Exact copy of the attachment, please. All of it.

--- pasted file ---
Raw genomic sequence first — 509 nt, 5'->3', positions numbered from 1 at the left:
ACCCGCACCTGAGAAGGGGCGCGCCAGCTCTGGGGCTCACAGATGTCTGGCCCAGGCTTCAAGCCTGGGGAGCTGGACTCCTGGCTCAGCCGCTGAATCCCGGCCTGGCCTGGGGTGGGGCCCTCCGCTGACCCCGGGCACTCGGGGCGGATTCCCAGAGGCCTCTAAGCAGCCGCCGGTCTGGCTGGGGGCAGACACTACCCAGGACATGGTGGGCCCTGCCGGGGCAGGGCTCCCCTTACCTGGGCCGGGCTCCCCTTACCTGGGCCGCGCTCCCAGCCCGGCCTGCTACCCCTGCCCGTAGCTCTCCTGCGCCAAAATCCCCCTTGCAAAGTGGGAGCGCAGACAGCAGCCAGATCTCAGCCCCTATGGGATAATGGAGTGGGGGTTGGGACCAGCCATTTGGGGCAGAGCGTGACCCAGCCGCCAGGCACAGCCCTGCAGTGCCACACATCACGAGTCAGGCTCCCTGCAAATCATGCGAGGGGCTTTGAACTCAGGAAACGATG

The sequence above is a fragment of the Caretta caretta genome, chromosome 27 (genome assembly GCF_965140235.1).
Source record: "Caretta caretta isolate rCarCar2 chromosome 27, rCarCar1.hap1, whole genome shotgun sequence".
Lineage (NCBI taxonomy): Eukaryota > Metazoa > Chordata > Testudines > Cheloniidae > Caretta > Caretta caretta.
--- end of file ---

Raw genomic sequence first — 509 nt, 5'->3', positions numbered from 1 at the left:
ACCCGCACCTGAGAAGGGGCGCGCCAGCTCTGGGGCTCACAGATGTCTGGCCCAGGCTTCAAGCCTGGGGAGCTGGACTCCTGGCTCAGCCGCTGAATCCCGGCCTGGCCTGGGGTGGGGCCCTCCGCTGACCCCGGGCACTCGGGGCGGATTCCCAGAGGCCTCTAAGCAGCCGCCGGTCTGGCTGGGGGCAGACACTACCCAGGACATGGTGGGCCCTGCCGGGGCAGGGCTCCCCTTACCTGGGCCGGGCTCCCCTTACCTGGGCCGCGCTCCCAGCCCGGCCTGCTACCCCTGCCCGTAGCTCTCCTGCGCCAAAATCCCCCTTGCAAAGTGGGAGCGCAGACAGCAGCCAGATCTCAGCCCCTATGGGATAATGGAGTGGGGGTTGGGACCAGCCATTTGGGGCAGAGCGTGACCCAGCCGCCAGGCACAGCCCTGCAGTGCCACACATCACGAGTCAGGCTCCCTGCAAATCATGCGAGGGGCTTTGAACTCAGGAAACGATG

The sequence above is a fragment of the Caretta caretta genome, chromosome 27 (genome assembly GCF_965140235.1).
Source record: "Caretta caretta isolate rCarCar2 chromosome 27, rCarCar1.hap1, whole genome shotgun sequence".
Lineage (NCBI taxonomy): Eukaryota > Metazoa > Chordata > Testudines > Cheloniidae > Caretta > Caretta caretta.